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Rows of red cinema chairs in front of red curtains

108 Years of Hyde Park Picture House

In the 108 years that have elapsed since Hyde Park Picture House opened, the world has changed around us in more ways than we can count. Television, video, multiplexes, the internet, the ‘demise’ of 35mm. So, why, one must ask, are we still here? And what of those 108 years? What is our story?

Written by Wendy Cook

Since opening in 1914 through to closing our doors in February 2020 for renovation work in the shadow of COVID-19, it’s fair to say that The Picture House has had a few wobbles.

When we showed our very first film to audiences on the night of 2 November 1914, moving image technology was still in its infancy – it was only 26 years after Louis Le Prince had set up his camera in a garden in Roundhay in Leeds to capture two revolutionary seconds of footage that had the potential to change the world.   

Black and white slides of a garden scene in Roundhay

Digital Positive from single large glass copy negative of Louis Le Prince's footage, Roundhay Garden Scene, shot in October 1888. Credit Science Museum Group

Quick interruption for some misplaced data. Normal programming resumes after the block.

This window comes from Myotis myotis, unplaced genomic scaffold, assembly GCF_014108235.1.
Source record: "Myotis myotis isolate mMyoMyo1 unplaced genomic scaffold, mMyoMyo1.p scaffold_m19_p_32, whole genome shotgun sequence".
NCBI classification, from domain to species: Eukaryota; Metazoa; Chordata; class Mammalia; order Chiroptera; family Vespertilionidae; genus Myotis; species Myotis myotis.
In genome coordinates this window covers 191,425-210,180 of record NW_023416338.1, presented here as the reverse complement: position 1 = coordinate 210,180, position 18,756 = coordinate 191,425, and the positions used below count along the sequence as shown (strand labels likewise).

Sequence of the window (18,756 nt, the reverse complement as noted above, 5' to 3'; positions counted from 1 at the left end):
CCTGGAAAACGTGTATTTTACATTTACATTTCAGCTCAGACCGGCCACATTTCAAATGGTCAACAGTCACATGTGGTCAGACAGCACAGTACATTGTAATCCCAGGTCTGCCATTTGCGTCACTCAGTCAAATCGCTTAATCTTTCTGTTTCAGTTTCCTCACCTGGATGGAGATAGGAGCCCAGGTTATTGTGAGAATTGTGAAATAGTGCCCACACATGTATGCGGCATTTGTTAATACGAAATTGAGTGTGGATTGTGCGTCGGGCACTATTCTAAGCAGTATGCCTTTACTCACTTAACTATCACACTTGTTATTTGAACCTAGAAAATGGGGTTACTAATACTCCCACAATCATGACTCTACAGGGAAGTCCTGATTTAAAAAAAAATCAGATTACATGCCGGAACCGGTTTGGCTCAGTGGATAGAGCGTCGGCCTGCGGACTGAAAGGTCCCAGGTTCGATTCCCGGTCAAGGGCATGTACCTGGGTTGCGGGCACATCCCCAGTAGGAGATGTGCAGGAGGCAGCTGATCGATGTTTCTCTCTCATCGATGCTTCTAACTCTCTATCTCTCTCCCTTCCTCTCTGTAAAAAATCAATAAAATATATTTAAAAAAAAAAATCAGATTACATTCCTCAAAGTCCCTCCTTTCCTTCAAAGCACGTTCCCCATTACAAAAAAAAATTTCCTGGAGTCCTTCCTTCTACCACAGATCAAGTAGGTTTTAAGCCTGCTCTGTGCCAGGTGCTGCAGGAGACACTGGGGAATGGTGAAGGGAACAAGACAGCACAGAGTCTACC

The Picture House started out life as a private venture; a plot of land briefly housing a billiards club in the early 1900s at the end of a very average terraced street. Parts of that original structure – the basement and elements of the stonework façade – were re-worked in 1914 to form the building we now know and love. Something brand-new made from the old. 

In the years that would follow, The Picture House would change hands many times between individuals and companies before eventually moving into the Leeds Heritage Theatres charity which has been our home since the 1990s.  

Points of risk were averted along the way by individuals and groups who went above and beyond to save us when so many other cinemas closed. The list of helpers is too long to explore in detail now but is part of a bigger project we are undertaking to document our history in full thanks to the National Lottery Heritage Fund.

However, some names can’t help but spring to mind. Our former Manager, Len Thompson, built bridges in the community that led to important collaborations like the long-running series of Bollywood screenings organised at the Picture House through the 70s and 80s by the brilliant Mr Rocky Sagoo. Len’s nephew Geoff even re-mortgaged his home to save the cinema.

The Friends of Hyde Park Picture House, including Sue Buckle, Ian Sanderson and many others who put pressure on audiences and those in power to choose between appreciating the cinema’s true value or seeing it lost. Former Manager Liz Rymer and the late Cllr. Bernard Atha both played vital parts in getting our Grade II listed status, moving us from the precarious private world and into charitable hands, and building links with Leeds City Council that mean we are still viewed with civic pride today and seen as an asset in the cultural landscape of the city. This list only scratches the surface.  

Page from the Picture House’s historic log-books, showing the cinema’s first day of takings on 2nd November 1914.

Page from the Picture House’s historic log-books, showing the cinema’s first day of takings on 2nd November 1914. Credit West Yorkshire Archive Service